2. Residual Benefits: This rider is essential because in many cases, insureds can work part time, but not full time. The Residual Benefits rider pays a percentage of monthly earnings if the insured suffers a loss of income of 20 percent or more. This eliminates the "all or nothing" benefit structure and can help facilitate a friendlier, more gradual return-to-work experience. 
    For example, if Shirley Smith was making $250,000 annually, was disabled and then returned to work part-time, earning $125,000, she would have a 50 percent loss of earnings and would continue to receive a 50 percent disability benefit. 

  3. Future Purchase Option / Future Increase Option: This option (otherwise known as guaranteed insurability) allows insureds to purchase additional coverage, regardless of health —without the need for a medical exam or blood tests. 

  4. Cost of Living Adjustment (COLA): This option applies to those who are disabled for more than one year. It automatically increases the amount of coverage each year to keep up with inflation. Some policies increase by a fixed amount each year while others are indexed to inflation. COLA is of particular importance to young clients with longer life expectancies. For example, a COLA is much more important to Ryan Stevens who was permanently disabled at age 26 than it is to Mel Walker who was disabled at age 56.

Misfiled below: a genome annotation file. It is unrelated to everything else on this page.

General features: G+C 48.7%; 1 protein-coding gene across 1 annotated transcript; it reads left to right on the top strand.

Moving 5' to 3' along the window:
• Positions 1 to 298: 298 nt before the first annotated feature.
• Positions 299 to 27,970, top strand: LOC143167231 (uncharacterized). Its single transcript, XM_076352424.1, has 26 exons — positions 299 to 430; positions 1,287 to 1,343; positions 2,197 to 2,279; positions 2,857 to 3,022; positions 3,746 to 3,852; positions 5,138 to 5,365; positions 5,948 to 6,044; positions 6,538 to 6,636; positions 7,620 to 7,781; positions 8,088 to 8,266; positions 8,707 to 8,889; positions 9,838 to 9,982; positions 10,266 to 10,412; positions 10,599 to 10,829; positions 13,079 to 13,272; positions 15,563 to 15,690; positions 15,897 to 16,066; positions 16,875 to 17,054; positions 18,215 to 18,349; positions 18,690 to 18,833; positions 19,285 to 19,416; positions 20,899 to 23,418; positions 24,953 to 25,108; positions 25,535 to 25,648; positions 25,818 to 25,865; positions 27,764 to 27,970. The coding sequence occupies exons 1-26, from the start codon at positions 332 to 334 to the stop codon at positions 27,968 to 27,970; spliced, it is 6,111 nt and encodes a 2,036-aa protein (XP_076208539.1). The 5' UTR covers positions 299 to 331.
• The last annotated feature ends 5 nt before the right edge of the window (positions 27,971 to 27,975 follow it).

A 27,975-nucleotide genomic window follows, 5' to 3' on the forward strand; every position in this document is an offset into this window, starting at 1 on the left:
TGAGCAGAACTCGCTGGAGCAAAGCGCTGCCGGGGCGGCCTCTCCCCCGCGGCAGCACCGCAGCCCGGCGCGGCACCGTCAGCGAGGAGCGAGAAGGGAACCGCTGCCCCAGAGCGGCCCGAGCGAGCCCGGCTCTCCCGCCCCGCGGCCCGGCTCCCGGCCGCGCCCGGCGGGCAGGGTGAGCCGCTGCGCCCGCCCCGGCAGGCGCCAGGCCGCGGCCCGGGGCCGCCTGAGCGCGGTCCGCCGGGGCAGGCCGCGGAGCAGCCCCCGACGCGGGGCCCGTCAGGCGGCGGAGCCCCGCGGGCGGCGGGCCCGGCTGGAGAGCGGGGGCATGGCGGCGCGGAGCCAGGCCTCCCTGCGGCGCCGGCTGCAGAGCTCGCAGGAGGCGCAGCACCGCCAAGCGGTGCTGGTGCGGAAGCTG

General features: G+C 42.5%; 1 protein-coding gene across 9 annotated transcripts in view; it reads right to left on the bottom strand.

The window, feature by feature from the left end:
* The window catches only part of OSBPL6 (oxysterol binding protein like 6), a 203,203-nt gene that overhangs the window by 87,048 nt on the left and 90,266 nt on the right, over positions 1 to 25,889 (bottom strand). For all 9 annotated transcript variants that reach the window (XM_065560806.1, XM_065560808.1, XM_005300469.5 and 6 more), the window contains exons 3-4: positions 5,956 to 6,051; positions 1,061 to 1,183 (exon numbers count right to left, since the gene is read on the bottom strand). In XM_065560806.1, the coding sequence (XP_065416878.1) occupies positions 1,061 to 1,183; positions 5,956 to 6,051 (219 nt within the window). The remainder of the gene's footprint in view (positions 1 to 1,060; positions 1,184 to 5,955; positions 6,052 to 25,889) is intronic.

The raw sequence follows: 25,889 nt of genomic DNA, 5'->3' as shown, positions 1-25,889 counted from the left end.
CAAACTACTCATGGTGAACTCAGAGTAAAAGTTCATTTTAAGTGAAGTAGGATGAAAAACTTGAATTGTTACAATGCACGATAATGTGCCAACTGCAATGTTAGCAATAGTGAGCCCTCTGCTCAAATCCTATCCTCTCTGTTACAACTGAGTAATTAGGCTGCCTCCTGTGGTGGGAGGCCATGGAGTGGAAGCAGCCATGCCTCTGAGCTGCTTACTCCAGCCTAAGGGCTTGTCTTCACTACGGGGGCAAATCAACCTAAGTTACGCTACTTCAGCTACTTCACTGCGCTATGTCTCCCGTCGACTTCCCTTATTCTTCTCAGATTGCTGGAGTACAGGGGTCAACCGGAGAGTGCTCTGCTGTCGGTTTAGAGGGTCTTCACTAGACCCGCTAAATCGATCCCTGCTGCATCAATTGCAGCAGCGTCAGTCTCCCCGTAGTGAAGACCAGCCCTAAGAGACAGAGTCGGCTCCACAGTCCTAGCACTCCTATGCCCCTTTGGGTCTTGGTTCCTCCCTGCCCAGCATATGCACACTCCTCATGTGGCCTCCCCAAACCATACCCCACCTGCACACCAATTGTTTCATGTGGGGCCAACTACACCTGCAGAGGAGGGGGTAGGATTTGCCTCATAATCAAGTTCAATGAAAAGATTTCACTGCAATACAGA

5. Automatic Increase Rider (AIR): This rider increases the monthly benefit for the first five years to keep pace with inflation. The AIR will only increase the benefit while not on claim where the COLA rider requires the client to be on claim in order for the benefits to increase. 

  6. CATastrophic: This rider pays an additional benefit if the insured is receiving total disability benefits and is unable to perform at least two activities of daily living (ADLs); has a severe cognitive impairments; or is presumptively totally disabled. 

  7. Non-disabling Injuries: If the client suffers injuries requiring medical treatment prescribed by a physician or dentist, the carrier will pay the expense of such treatment up to one half of the monthly benefit amount (or stated benefit amount). No EP is required.

List of Disability Insurance Carriers

The Insurance Companies listed here are separate entities and are not affiliated with FSC Securities